Screen Shot 2015-02-26 at 1.00.37 PM

Some of the many awesome things we have in our office!

After the meeting I realized it’s more than just OUR sanctuary. The clubhouse is available to the U of T community for a reason! The October open house was just one of the many ways that 21 Sussex promote community involvement and engagement.

Photo of the 21 Sussex clubhouse

Conveniently located right by Robarts!

You know how professors sometimes joke about being lonely during their office hours, since very little students actually come out? It’s a similar situation with our club’s office. The office hours are a great way to learn more about the club, what they do and how their membership works! I didn’t even know that the clubs held office hours, until I actually had to host them.

The roughly 700 clubs here at U of T can be difficult to navigate and learn about. Thankfully, ULife and UTSU have club directories, and there are countless ways to connect via social media. But, the 50 or so clubs at 21 Sussex got the privilege of office space. So maybe you want to see what Juxtaposition has in the works for the rest of the year. Or you want to find out how to go about writing for the Varsity. Or maybe you want to grab free condoms from the Sexual, Gender and Diversity office. Whatever it may be, stop by and say hi!  At the absolute least, you’ll make a new friend J.

(Did I mention our office has coffee and snacks?)

So #TryItUofT, and let me know how it goes down in the comments or on Twitter at Api_UofT!

Find Your Love

Hello friends! Reading Week has come to an end, but I hope everyone had a productive and/or fun week to catch up and/or relax!

As much as I would like to talk about my own Reading Week for this post, there are only so many words I can use to describe “Slept for 8+ hours a day, not including naps.”  For some fun Reading Week shenanigans definitely check out what Amie, Rachael and Ondiek have been up to.

The first day of Reading Week was a holiday that many people have very strong opinions about: VALENTINE’S DAY!

Picture of Api with animated hearts floating around her head

Love is in the air!

Unfortunately my Valentine’s Day plans weren’t as great as I’d hoped, so for this week’s post, I am going to switch it up and share my feelings through an open letter to my (former) Valentine:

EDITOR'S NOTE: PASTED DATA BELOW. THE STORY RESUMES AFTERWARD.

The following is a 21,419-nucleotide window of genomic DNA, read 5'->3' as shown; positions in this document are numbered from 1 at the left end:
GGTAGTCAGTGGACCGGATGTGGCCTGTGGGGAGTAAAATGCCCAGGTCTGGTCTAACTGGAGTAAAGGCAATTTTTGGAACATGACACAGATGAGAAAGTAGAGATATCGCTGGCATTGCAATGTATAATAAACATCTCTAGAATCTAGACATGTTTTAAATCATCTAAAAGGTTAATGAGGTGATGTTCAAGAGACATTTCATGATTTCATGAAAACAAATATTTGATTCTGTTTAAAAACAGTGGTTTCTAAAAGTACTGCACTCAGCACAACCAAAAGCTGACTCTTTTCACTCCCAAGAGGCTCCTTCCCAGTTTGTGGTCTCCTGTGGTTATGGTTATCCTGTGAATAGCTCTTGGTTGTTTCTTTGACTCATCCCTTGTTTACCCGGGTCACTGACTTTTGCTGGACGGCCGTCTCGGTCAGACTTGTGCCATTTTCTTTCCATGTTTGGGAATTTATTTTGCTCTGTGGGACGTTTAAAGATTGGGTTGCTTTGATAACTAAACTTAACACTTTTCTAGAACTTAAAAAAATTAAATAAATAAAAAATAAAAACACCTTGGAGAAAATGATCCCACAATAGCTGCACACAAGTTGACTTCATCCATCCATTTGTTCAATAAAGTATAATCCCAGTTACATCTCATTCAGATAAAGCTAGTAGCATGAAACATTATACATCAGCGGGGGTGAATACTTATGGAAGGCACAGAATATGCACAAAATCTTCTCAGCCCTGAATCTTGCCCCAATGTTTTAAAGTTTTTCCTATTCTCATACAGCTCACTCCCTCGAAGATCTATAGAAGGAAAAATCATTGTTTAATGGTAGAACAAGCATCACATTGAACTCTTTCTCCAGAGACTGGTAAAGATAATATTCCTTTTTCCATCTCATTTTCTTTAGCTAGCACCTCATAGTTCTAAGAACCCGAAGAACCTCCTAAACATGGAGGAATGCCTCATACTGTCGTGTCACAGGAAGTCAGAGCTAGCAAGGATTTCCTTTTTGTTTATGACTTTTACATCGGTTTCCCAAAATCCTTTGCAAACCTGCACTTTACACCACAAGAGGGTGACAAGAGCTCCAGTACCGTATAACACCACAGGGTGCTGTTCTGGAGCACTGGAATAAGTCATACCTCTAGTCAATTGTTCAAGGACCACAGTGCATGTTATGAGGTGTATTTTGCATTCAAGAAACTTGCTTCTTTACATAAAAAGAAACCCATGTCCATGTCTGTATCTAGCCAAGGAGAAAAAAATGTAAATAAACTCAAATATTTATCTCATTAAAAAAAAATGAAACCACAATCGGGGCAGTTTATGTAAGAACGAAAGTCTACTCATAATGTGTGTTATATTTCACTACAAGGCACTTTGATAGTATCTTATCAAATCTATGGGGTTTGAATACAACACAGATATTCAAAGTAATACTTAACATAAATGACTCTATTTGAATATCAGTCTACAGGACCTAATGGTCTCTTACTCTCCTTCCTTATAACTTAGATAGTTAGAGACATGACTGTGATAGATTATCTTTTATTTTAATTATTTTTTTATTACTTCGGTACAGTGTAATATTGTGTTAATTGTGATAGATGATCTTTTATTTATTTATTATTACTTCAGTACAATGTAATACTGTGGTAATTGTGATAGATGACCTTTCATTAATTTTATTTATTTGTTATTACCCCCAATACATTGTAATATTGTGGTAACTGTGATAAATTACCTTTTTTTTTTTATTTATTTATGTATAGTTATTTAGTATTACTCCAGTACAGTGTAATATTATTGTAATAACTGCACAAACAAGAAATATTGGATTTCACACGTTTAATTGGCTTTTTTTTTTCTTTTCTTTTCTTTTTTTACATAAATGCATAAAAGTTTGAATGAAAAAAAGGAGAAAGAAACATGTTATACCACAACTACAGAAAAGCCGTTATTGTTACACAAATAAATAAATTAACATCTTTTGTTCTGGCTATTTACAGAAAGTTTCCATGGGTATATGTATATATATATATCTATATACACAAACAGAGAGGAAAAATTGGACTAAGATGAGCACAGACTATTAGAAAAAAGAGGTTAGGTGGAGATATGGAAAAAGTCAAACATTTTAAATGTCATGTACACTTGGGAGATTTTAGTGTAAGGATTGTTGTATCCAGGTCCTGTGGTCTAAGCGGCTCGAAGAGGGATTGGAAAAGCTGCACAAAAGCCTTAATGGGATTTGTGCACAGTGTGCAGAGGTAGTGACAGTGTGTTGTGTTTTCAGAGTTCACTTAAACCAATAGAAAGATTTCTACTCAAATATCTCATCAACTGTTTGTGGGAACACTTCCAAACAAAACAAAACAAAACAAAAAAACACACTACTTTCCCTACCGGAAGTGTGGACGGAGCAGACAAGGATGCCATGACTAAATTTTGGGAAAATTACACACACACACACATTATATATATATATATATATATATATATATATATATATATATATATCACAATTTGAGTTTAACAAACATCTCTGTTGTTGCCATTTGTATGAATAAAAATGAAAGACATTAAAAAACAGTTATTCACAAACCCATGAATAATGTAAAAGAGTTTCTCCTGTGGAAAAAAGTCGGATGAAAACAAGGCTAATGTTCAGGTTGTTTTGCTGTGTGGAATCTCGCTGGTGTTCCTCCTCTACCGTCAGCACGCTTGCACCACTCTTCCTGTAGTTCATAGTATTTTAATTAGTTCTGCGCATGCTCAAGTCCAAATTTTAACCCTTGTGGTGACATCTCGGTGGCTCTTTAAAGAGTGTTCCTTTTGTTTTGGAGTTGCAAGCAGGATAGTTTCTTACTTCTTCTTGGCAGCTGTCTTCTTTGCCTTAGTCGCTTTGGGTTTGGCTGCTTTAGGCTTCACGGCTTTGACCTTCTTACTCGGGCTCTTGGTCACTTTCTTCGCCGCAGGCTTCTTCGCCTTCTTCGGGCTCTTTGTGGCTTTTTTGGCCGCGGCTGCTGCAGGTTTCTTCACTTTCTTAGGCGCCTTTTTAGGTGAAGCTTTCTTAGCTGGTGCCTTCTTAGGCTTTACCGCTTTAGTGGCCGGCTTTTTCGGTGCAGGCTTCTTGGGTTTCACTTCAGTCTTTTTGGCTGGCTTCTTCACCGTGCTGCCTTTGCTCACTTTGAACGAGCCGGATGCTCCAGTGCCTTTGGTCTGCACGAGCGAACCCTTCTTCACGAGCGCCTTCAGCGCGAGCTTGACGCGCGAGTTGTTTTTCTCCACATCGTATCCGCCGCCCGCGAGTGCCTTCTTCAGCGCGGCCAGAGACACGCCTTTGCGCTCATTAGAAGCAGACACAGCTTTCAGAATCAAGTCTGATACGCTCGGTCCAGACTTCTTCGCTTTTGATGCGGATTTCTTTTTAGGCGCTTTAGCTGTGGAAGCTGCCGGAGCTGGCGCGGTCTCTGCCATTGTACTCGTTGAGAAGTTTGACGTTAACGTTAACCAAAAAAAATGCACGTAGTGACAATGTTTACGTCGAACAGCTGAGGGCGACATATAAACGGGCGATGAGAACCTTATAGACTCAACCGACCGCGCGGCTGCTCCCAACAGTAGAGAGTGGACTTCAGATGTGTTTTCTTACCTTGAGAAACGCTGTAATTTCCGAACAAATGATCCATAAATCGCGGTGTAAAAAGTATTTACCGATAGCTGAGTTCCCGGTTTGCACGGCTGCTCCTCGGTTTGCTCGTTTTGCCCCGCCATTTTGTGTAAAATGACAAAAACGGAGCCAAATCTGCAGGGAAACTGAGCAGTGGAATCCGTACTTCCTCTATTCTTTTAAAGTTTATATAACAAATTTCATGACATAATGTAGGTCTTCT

Dear Netflix,

To be honest, I’ve never been into extravagant plans on Valentine ’s Day, but I’ve never been one to think of this holiday as a corporate, over-commercialized, capitalist holiday either. What I do like is the idea behind it. Celebrating love.

We both know that Valentine’s Day is not just about loving significant others but also about loving everyone in our lives. But, I feel like I don’t have the time to love. Because of you Netflix, I feel smothered. I feel like you’re taking over my life. I want to love other things. I want to love my studies, my student groups, and my job. I want my life back. I want to explore my own interests, not just what YOU recommend.

Picture of Netflix default user face. Green Square with 2 dots for eyes and a line for smile.

Just when I think I’m out, that face pulls me back in.

I think it’s time for us to see other people. It’s not you, it’s me.

Xoxox. Sincerely,

Api

I’m not going to go too much into my terrible relationship with Netflix. It had its flaws, but in hindsight, the relationship had a lot of great parts too. We had a good run, but it’s time to find new things to fall in love with. In my first year it was a program. Sometimes it was a job. This year, it was a conference. There’s still so much more to explore. The journey ends here for Netflix, because it was holding me back from doing what I truly wanted (like being productive), but it’s just the beginning of a whole new journey!